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Soc Sci Med. 2006 Mar;62(5):1237-49. Epub 2005 Sep 6.

Views of general practitioners and benzodiazepine users on benzodiazepines: a qualitative analysis.

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1
Faculty of Health Sciences, University of Queensland, Herston, Queensland 4029, Australia. Jan_Parr@health.qld.gov.au

Abstract

Effectively assisting benzodiazepine users to cease use requires a greater understanding of general practitioners' (GPs) and benzodiazepine users' views on using and ceasing benzodiazepines. This paper reports the findings from a qualitative study that examined the views of 28 GPs and 23 benzodiazepine users (BUs) in Cairns, Australia. A semi-structured interview was conducted with all participants and the information gained was analysed using the Consensual Qualitative Research Approach, which allowed comparisons to be made between the views of the two groups of interviewees. There was commonality between GPs and BUs on reasons for commencing benzodiazepines, the role of dependence in continued use, and the importance of lifestyle change in its cessation. However, several differences emerged regarding commencement of use and processes of cessation. In particular, users felt there was greater need for GPs to routinely advise patients about non-pharmacological management of their problems and potential adverse consequences of long-term use before commencing benzodiazepines. Cessation could be discussed with all patients who use benzodiazepines for longer than 3 months, strategies offered to assist in management of withdrawal and anxiety, and referral to other health service providers for additional support. Lifestyle change could receive greater focus at all stages of treatment.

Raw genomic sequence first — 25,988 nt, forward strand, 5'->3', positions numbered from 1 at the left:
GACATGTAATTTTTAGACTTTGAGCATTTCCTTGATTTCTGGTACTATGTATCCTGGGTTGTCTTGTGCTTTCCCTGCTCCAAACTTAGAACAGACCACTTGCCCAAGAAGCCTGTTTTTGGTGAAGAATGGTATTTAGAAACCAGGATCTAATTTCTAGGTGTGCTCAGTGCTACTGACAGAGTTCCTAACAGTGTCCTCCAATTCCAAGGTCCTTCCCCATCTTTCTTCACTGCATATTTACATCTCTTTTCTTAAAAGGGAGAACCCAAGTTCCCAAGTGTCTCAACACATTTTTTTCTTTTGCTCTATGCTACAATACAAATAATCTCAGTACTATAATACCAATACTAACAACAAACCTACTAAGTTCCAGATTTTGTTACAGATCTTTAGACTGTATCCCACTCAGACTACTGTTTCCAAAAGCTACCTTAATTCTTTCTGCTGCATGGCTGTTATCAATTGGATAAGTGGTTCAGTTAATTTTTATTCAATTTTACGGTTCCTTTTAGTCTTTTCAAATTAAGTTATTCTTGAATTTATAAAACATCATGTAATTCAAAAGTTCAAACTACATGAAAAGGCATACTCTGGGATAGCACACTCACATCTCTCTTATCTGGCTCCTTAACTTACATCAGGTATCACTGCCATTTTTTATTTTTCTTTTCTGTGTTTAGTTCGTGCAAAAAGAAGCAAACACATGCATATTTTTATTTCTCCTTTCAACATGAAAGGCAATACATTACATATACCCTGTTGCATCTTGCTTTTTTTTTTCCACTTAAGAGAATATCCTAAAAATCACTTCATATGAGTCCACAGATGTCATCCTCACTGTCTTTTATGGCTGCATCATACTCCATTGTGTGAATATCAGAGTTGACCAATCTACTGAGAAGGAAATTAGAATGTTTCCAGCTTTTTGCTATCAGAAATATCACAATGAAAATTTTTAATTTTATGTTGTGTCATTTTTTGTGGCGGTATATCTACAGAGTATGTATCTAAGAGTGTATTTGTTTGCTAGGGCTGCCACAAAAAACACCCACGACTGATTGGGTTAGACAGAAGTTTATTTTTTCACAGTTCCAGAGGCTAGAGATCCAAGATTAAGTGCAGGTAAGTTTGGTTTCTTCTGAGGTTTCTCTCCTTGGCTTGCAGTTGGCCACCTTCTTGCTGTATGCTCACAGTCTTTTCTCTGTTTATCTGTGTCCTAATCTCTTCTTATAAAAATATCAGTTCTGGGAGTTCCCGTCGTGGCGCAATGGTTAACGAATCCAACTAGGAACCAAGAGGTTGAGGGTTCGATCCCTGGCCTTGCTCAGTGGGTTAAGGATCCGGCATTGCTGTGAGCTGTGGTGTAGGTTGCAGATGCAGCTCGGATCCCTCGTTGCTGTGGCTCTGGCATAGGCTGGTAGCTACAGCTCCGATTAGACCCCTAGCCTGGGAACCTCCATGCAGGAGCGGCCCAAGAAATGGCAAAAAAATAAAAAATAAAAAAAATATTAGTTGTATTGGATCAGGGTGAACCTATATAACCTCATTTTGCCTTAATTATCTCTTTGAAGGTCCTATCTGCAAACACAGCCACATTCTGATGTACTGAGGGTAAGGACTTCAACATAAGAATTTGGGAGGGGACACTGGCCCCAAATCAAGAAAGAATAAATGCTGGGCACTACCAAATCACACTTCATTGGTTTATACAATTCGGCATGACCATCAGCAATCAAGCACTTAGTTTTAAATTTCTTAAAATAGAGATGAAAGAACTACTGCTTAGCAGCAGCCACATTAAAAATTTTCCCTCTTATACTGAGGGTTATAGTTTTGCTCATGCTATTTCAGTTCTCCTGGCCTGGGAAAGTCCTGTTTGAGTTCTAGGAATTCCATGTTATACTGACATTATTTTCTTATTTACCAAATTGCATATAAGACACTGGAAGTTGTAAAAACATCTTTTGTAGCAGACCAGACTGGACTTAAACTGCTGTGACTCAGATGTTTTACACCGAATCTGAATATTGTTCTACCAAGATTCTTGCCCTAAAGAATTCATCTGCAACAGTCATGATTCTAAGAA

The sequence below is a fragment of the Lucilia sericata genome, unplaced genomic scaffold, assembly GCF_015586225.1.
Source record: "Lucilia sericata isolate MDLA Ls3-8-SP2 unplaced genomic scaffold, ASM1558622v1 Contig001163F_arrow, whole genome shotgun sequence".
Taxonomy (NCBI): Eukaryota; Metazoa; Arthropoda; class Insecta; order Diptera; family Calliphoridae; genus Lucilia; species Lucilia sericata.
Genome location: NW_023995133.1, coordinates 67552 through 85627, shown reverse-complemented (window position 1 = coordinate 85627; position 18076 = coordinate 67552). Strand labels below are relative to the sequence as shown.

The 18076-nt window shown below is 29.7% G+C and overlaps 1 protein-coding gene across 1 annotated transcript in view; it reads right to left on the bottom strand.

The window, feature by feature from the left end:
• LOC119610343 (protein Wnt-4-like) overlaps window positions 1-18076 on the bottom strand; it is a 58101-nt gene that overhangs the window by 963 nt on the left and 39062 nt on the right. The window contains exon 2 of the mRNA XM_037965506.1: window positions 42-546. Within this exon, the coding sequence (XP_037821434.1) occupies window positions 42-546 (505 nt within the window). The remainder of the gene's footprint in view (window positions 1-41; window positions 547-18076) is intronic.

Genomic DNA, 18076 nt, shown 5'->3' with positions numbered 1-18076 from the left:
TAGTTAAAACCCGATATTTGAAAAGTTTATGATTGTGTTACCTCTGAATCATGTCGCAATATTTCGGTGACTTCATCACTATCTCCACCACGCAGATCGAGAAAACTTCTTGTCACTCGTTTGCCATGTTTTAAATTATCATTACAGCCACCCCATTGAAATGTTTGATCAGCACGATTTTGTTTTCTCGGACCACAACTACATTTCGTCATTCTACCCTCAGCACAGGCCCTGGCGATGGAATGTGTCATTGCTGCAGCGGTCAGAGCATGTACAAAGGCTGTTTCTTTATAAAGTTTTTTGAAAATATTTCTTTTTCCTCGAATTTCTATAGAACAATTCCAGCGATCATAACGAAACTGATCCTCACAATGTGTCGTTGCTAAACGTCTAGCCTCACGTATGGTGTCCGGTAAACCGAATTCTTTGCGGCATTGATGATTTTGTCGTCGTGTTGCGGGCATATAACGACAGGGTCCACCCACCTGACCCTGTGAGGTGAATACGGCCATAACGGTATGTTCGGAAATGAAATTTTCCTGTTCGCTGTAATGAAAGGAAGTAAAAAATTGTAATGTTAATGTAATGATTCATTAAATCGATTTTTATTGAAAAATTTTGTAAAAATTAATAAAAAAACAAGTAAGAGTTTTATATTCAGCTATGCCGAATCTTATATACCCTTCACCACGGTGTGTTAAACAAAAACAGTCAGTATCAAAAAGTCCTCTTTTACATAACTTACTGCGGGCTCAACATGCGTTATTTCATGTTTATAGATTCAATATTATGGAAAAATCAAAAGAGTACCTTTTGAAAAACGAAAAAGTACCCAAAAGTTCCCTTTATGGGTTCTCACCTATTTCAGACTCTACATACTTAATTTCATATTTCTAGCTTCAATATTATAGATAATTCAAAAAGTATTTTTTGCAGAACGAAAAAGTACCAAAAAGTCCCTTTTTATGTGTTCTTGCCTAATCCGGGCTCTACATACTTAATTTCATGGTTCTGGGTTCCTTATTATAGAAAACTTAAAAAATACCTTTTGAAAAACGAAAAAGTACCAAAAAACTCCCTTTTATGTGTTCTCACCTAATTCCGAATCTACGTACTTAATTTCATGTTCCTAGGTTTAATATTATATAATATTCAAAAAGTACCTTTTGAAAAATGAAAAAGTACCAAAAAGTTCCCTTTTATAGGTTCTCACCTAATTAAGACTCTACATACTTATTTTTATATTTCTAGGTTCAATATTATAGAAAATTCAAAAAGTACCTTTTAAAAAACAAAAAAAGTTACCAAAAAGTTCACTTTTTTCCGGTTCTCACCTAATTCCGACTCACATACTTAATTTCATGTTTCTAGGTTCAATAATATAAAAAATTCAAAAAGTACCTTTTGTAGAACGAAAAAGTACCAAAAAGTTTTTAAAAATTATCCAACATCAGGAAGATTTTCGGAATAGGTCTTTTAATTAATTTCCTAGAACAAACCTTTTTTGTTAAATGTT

PMID:
16143440
DOI:
10.1016/j.socscimed.2005.07.016
[Indexed for MEDLINE]
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